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Martin Luther King Jr. Letter to the Clergymen of Alabama (Coursework Sample)

Freedom is never granted. IN MOTS CASES, THE OPPRESSED MUST Demonstrate a need to be free and force the oppressor to give it up. Referring to the letter exchange between the clergymen of Alabama and marting Luther king Jnr., WHAT IS YOUR POSITION REGARDING THIS MATTER? Do you believe freedom can be attained through without force? source..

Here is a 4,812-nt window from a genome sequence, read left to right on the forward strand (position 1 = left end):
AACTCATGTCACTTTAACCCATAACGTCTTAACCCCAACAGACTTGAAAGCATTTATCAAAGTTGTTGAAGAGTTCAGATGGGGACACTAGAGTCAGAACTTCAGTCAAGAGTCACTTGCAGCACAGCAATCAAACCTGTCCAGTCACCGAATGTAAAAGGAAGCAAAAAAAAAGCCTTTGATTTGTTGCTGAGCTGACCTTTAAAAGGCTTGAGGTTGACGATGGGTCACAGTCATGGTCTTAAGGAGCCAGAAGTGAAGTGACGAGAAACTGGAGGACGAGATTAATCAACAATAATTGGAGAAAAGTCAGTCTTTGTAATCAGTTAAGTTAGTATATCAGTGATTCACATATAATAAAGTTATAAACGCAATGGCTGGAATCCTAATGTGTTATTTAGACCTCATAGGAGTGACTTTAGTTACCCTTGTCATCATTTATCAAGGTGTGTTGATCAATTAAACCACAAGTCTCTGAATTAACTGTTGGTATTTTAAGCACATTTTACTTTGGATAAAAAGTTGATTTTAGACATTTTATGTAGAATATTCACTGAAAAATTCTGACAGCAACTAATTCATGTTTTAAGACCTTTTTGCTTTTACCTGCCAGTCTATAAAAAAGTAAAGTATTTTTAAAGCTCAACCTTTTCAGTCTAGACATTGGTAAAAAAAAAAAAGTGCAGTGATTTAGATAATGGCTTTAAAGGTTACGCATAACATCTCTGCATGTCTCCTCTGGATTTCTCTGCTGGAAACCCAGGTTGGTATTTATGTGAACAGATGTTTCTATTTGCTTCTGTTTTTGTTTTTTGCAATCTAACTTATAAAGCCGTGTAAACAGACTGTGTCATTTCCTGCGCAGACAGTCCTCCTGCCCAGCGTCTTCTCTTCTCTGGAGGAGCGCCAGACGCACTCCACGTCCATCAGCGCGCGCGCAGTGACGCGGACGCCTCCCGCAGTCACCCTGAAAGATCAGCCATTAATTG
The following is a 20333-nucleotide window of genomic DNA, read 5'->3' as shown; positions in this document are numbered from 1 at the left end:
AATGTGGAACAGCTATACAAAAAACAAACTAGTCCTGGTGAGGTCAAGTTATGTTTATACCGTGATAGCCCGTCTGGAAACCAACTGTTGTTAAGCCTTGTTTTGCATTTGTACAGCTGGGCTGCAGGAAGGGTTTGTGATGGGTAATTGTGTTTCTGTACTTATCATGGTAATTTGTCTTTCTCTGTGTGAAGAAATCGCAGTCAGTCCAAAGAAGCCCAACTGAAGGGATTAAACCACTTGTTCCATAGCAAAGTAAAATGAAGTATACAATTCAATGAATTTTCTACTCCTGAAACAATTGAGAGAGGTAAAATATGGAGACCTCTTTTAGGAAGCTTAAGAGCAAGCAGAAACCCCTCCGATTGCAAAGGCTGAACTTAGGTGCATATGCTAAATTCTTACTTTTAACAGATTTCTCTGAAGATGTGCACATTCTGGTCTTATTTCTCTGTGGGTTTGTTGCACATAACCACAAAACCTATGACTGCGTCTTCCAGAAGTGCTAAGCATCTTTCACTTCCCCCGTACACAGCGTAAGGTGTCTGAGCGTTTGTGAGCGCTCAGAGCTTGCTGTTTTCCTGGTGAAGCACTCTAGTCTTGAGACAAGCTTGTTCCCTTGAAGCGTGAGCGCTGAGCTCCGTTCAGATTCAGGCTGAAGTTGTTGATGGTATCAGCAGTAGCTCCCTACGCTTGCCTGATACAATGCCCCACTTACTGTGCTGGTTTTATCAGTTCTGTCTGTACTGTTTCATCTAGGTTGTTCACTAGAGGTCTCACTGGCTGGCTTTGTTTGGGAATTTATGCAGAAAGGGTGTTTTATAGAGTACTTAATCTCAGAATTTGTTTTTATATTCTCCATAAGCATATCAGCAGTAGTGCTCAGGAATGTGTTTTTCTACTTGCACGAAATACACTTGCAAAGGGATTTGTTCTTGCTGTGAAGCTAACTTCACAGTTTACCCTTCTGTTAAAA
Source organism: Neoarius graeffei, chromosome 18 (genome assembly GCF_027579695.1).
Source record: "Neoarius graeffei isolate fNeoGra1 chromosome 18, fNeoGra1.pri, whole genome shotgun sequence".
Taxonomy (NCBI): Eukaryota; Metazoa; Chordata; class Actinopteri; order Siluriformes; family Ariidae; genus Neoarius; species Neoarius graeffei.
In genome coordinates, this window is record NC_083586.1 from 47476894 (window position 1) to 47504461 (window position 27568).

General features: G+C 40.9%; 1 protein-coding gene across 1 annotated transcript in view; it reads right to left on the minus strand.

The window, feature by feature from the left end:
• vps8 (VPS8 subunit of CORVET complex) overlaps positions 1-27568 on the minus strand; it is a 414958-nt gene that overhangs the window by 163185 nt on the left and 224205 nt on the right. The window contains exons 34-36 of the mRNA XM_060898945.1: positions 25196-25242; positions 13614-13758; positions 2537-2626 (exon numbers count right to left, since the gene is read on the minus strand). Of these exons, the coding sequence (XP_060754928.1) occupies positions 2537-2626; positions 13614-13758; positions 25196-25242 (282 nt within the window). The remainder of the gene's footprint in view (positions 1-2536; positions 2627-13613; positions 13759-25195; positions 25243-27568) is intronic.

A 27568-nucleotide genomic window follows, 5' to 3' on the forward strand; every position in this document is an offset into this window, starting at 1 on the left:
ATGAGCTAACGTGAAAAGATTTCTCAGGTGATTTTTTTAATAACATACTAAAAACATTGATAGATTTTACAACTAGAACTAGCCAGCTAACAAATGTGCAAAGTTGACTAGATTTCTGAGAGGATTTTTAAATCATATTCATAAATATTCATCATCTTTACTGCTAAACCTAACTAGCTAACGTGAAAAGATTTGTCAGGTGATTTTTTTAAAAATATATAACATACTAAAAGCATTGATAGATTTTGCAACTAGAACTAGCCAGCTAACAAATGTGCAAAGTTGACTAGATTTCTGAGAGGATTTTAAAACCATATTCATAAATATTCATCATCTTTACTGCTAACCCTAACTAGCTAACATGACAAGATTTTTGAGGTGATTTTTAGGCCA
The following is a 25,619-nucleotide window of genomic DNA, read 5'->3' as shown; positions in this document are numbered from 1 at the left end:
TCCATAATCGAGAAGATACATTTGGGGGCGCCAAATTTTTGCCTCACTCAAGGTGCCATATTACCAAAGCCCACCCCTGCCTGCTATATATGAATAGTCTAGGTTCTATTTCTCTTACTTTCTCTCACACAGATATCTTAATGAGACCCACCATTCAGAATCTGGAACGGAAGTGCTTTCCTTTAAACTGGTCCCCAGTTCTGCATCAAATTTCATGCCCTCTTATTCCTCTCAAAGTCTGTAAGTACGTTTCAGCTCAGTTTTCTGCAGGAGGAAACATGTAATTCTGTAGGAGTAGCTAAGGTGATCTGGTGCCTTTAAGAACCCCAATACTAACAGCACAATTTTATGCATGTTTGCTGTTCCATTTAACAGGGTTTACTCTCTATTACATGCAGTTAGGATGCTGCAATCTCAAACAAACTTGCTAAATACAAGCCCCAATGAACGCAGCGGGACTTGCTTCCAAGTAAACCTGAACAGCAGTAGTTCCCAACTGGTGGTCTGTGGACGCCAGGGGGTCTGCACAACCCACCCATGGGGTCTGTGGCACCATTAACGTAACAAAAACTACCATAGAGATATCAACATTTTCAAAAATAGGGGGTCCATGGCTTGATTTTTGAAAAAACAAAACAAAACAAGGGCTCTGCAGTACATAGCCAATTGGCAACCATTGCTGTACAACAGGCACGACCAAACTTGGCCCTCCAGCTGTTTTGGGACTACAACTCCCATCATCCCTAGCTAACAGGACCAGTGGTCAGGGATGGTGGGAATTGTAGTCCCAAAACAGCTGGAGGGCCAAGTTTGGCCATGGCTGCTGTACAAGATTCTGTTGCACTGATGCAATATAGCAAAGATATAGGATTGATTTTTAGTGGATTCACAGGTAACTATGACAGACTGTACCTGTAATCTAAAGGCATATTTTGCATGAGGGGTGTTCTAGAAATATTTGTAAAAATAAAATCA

Student Name Lecturer’s Name Course Name and Number Date Submitted Response: Martin Luther King Jr. Letter to the Clergymen of Alabama This response is an answer to a letter exchange between the Alabam Clergymen and Martin Luther King during his term in Birmingham City Jail. In the first latter, the Clergymen of Alabama were reaching out to Martin Luther King Jr. asking him to end the peaceful demonstration that sorted to end racial segregation that was at unexpected heights in Alabama. In the letter, the group called Martin Luther King Jr.'s arrangement untimely, unreasonable, and unlawful. The clergymen contending that honest conviction in racial issues should be pursued in a more organized form, such as through courts, and that the decision of the court should be obeyed. They labeled Martin Luther King Jr.'s interventions in matters of Alabama as foreign interference and urged him to obey the court's decision in the meantime by stopping public demonstrations (King 4). This paper supports Martin Luther King Jr.’s argument that “freedom is never voluntarily given” and that the oppressed must demand it from the oppressor. PEACEFUL DEMONSTRATIONS AS A COMMON REQUIREMENT IN THE FIGHT FOR FREEDOM AND EQUALITY That the Clergyman of Atlanta considered negotiating the rights of the Negros after the peaceful campaign is a clear show that such methods are effective especially when pursuing the rights of the oppressed. In their letter to Martin Luther King Jr. (12th April 1963), the Clergymen of Alabama contended that Martin Luther Jr.'s conviction had opened an opportunity for increased forbearance and readiness to face facts and that the racial friction hand brought unrest upon Birmingham, paving the way for a realistic and constructive approach (negotiations) to issues of racial discrimination. In reply to this letter, Martin Luther King Jr. argued that the peaceful demonstrations were by no means untimely because the Negro community had waited 340 years for the issue of racial segregation to be addressed. He argued that the demonstration was arranged to take place on Easter holidays –a time when most people would be going shopping- to draw the attention of the business community to the matter. He also contended that being a leader of the Southern Christian Leadership Conference – centred in Atlanta, Georgia- did not deter him from paying attention and getting involved in racial segregation that ailed Alabama, since they had local affiliates at Birmingham. He condemned the church for not standing for black people even in the face of police brutality and blatant racial discrimination and argued that the privileged (the white people) could not give up their privileges voluntarily (King 2). Secondly, history reveals that independence was mostly, if not always, attained through mass action and in extreme contexts, violence. Even though Slavery in the US was put to an end in the 19th century, institutionalized racial discrimination against African Americans continued for many years (Anderson & Bolden, 2019). Towards the middle of the 20th century, African Americans were still expected to use designated schools and public utilities; which were typically inferior to the ones designated for the whites. African Americans faced discrimination in housing and employment as well as lynching and abuse from whites and they were incapable of exercising their civil rights. For many years, civil rights activism was the only vehicle that would place African Americans on a trajectory to attaining equality in the US. Activism had led to various victories in American history, including the Supreme Court's decision in Board of Education v. Brown (1954), which rendered unconstitutional the requirement that white and black students attend separate schools (Anderson & Bolden). Groups seeking to get their voice heard are advised to follow four major steps that are meant to bring controllable levels of destabilization that diverts the attention of the oppressor towards the cry of the oppressed, i.e., (i) gathering of facts to identify the presence of injustice, (ii) neg...
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